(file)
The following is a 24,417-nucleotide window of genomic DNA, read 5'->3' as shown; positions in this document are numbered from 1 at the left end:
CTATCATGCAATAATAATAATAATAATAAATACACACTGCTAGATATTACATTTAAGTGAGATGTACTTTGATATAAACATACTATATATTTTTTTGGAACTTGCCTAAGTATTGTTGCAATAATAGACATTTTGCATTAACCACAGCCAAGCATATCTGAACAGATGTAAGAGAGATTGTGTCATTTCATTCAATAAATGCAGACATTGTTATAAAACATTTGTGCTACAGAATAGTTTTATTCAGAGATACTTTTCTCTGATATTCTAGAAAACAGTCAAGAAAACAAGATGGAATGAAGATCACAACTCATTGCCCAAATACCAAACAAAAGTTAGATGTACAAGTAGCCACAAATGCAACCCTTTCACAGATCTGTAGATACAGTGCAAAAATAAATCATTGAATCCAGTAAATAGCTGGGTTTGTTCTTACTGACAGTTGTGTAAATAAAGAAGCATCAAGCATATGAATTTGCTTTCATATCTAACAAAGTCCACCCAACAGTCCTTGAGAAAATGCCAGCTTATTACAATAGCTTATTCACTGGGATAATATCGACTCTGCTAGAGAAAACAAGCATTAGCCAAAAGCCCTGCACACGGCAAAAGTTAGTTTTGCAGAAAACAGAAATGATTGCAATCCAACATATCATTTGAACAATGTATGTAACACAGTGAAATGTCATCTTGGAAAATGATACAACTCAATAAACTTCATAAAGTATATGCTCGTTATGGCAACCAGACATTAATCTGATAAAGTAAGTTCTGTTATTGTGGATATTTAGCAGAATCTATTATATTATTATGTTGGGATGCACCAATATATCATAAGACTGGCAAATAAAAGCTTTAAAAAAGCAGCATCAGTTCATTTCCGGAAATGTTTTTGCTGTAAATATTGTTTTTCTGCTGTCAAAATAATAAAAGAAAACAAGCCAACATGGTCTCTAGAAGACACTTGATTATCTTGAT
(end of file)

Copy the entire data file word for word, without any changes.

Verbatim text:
The following is a 24,417-nucleotide window of genomic DNA, read 5'->3' as shown; positions in this document are numbered from 1 at the left end:
CTATCATGCAATAATAATAATAATAATAAATACACACTGCTAGATATTACATTTAAGTGAGATGTACTTTGATATAAACATACTATATATTTTTTTGGAACTTGCCTAAGTATTGTTGCAATAATAGACATTTTGCATTAACCACAGCCAAGCATATCTGAACAGATGTAAGAGAGATTGTGTCATTTCATTCAATAAATGCAGACATTGTTATAAAACATTTGTGCTACAGAATAGTTTTATTCAGAGATACTTTTCTCTGATATTCTAGAAAACAGTCAAGAAAACAAGATGGAATGAAGATCACAACTCATTGCCCAAATACCAAACAAAAGTTAGATGTACAAGTAGCCACAAATGCAACCCTTTCACAGATCTGTAGATACAGTGCAAAAATAAATCATTGAATCCAGTAAATAGCTGGGTTTGTTCTTACTGACAGTTGTGTAAATAAAGAAGCATCAAGCATATGAATTTGCTTTCATATCTAACAAAGTCCACCCAACAGTCCTTGAGAAAATGCCAGCTTATTACAATAGCTTATTCACTGGGATAATATCGACTCTGCTAGAGAAAACAAGCATTAGCCAAAAGCCCTGCACACGGCAAAAGTTAGTTTTGCAGAAAACAGAAATGATTGCAATCCAACATATCATTTGAACAATGTATGTAACACAGTGAAATGTCATCTTGGAAAATGATACAACTCAATAAACTTCATAAAGTATATGCTCGTTATGGCAACCAGACATTAATCTGATAAAGTAAGTTCTGTTATTGTGGATATTTAGCAGAATCTATTATATTATTATGTTGGGATGCACCAATATATCATAAGACTGGCAAATAAAAGCTTTAAAAAAGCAGCATCAGTTCATTTCCGGAAATGTTTTTGCTGTAAATATTGTTTTTCTGCTGTCAAAATAATAAAAGAAAACAAGCCAACATGGTCTCTAGAAGACACTTGATTATCTTGAT